Page E1.1 . 11 January 2006                     
ArchitectureWeek - Environment Department
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    Design to Survive

    by Edward Mazria, AIA

    In December, 2005, the American Institute of Architects Board of Directors adopted a position statement they hope will "transform the profession to emphasize sustainability." In the absence of federal leadership on this issue, the AIA recognizes the need for design professionals to find solutions to serious global problems. In the following letter to the construction industry, a veteran environmental activist/ architect discusses what this means to practitioners. Editor

    We are in a race against time. Global warming, caused by a human-made blanket of greenhouse gasses mainly carbon dioxide that surrounds the earth and traps in heat, is well underway. If allowed to intensify over the coming years, it will seriously threaten our planet.

    Unknowingly, we in the architecture, planning, and building community are chiefly responsible for these gasses, and we have a unique and historic opportunity to reverse the warming trend for which we are responsible.

    The scientific consensus is that we must limit the rise in global average surface temperature to less than 2 degrees Centigrade (3.6 degrees Fahrenheit) above preindustrial levels to avoid disastrous effects.

    If Warming Doesn't Stop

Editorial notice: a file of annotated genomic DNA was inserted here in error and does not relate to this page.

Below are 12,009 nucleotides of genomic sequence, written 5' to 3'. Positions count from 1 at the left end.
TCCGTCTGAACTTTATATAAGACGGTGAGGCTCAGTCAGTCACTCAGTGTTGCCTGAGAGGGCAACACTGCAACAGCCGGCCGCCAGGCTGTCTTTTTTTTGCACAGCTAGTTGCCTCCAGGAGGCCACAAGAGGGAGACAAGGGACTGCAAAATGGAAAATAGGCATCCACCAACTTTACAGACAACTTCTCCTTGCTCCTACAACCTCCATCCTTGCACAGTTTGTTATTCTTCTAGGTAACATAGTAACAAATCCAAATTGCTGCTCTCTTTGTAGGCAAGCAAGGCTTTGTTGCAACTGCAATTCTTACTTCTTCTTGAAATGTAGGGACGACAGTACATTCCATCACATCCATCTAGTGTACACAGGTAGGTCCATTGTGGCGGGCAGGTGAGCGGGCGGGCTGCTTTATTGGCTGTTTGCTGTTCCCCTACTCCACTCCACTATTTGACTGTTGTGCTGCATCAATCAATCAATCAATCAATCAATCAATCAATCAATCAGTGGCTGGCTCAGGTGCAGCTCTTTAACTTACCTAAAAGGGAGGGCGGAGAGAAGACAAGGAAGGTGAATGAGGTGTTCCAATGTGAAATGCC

At a 2-degree C. increase, it is likely that millions of people will be displaced from their homes. Food production will decline, rivers will become too warm for trout and salmon, weather will become more extreme, sea level will rise and inundate coastal areas, the world's coral reefs home to 25 percent of all marine species will be destroyed, a quarter of all plant and animal species on earth will become extinct, and the Greenland ice sheet will begin to melt away.   >>>

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    ArchWeek Image

    Receding glaciers (causing rising sea levels and flooding) are only one visible symptom of serious global warming.
    Photo: Bruce F. Molnia/ USGS

    ArchWeek Image

    Green buildings, such as the Fetzer Winery Administration Building, Hopland, California, by Valley Architects, show the way toward fewer greenhouse gas emissions.
    Photo: Kevin Matthews


    Click on thumbnail images
    to view full-size pictures.

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